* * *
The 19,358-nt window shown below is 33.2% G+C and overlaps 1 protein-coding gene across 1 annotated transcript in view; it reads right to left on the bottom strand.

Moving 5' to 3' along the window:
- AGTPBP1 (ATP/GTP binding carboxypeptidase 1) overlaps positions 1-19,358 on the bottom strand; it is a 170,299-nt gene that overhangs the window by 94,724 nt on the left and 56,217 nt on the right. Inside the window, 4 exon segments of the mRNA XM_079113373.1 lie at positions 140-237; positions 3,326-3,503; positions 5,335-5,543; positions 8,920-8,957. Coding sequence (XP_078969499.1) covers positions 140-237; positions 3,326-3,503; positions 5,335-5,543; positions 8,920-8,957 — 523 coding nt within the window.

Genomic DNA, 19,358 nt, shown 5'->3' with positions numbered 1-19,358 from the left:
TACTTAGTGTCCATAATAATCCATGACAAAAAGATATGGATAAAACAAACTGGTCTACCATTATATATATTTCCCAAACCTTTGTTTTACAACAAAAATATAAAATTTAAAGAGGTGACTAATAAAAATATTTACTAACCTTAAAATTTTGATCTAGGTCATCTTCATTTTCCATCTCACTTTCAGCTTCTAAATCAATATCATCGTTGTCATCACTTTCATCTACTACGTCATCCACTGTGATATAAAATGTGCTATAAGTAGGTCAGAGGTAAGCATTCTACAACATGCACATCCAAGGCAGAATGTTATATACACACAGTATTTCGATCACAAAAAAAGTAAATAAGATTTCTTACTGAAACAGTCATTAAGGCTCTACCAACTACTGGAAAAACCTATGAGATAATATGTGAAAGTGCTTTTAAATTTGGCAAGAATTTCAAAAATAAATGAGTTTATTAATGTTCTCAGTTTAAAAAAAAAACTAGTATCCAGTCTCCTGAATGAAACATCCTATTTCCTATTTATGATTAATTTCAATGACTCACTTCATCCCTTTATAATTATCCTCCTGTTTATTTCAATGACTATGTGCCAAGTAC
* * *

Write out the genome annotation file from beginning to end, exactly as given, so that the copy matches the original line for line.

The 19,358-nt window shown below is 33.2% G+C and overlaps 1 protein-coding gene across 1 annotated transcript in view; it reads right to left on the bottom strand.

Moving 5' to 3' along the window:
- AGTPBP1 (ATP/GTP binding carboxypeptidase 1) overlaps positions 1-19,358 on the bottom strand; it is a 170,299-nt gene that overhangs the window by 94,724 nt on the left and 56,217 nt on the right. Inside the window, 4 exon segments of the mRNA XM_079113373.1 lie at positions 140-237; positions 3,326-3,503; positions 5,335-5,543; positions 8,920-8,957. Coding sequence (XP_078969499.1) covers positions 140-237; positions 3,326-3,503; positions 5,335-5,543; positions 8,920-8,957 — 523 coding nt within the window.

Genomic DNA, 19,358 nt, shown 5'->3' with positions numbered 1-19,358 from the left:
TACTTAGTGTCCATAATAATCCATGACAAAAAGATATGGATAAAACAAACTGGTCTACCATTATATATATTTCCCAAACCTTTGTTTTACAACAAAAATATAAAATTTAAAGAGGTGACTAATAAAAATATTTACTAACCTTAAAATTTTGATCTAGGTCATCTTCATTTTCCATCTCACTTTCAGCTTCTAAATCAATATCATCGTTGTCATCACTTTCATCTACTACGTCATCCACTGTGATATAAAATGTGCTATAAGTAGGTCAGAGGTAAGCATTCTACAACATGCACATCCAAGGCAGAATGTTATATACACACAGTATTTCGATCACAAAAAAAGTAAATAAGATTTCTTACTGAAACAGTCATTAAGGCTCTACCAACTACTGGAAAAACCTATGAGATAATATGTGAAAGTGCTTTTAAATTTGGCAAGAATTTCAAAAATAAATGAGTTTATTAATGTTCTCAGTTTAAAAAAAAAACTAGTATCCAGTCTCCTGAATGAAACATCCTATTTCCTATTTATGATTAATTTCAATGACTCACTTCATCCCTTTATAATTATCCTCCTGTTTATTTCAATGACTATGTGCCAAGTAC